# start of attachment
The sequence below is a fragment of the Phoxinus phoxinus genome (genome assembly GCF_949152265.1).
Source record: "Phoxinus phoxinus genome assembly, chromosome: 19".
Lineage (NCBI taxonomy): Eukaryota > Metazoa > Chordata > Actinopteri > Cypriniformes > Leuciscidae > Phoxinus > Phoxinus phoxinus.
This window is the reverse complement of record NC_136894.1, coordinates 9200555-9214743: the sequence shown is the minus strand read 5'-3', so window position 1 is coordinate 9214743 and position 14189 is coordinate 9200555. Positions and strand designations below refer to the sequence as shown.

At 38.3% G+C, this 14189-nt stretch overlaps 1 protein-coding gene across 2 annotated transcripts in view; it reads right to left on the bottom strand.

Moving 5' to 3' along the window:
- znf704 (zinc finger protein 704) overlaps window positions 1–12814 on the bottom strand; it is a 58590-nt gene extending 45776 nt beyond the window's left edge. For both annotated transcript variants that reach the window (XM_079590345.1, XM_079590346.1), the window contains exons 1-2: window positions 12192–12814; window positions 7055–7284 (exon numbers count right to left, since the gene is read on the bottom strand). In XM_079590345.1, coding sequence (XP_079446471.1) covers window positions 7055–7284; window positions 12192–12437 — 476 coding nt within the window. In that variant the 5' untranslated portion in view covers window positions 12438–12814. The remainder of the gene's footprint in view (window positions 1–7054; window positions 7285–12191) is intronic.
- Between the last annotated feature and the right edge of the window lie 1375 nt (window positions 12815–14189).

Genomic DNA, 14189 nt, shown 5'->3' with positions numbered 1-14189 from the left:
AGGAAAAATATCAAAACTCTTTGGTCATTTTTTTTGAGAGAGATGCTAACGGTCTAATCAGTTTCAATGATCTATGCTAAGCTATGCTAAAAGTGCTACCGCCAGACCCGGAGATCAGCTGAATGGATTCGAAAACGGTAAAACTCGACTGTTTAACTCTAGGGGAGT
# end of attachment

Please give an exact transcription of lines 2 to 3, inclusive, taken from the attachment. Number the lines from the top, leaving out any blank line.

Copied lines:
Source record: "Phoxinus phoxinus genome assembly, chromosome: 19".
Lineage (NCBI taxonomy): Eukaryota > Metazoa > Chordata > Actinopteri > Cypriniformes > Leuciscidae > Phoxinus > Phoxinus phoxinus.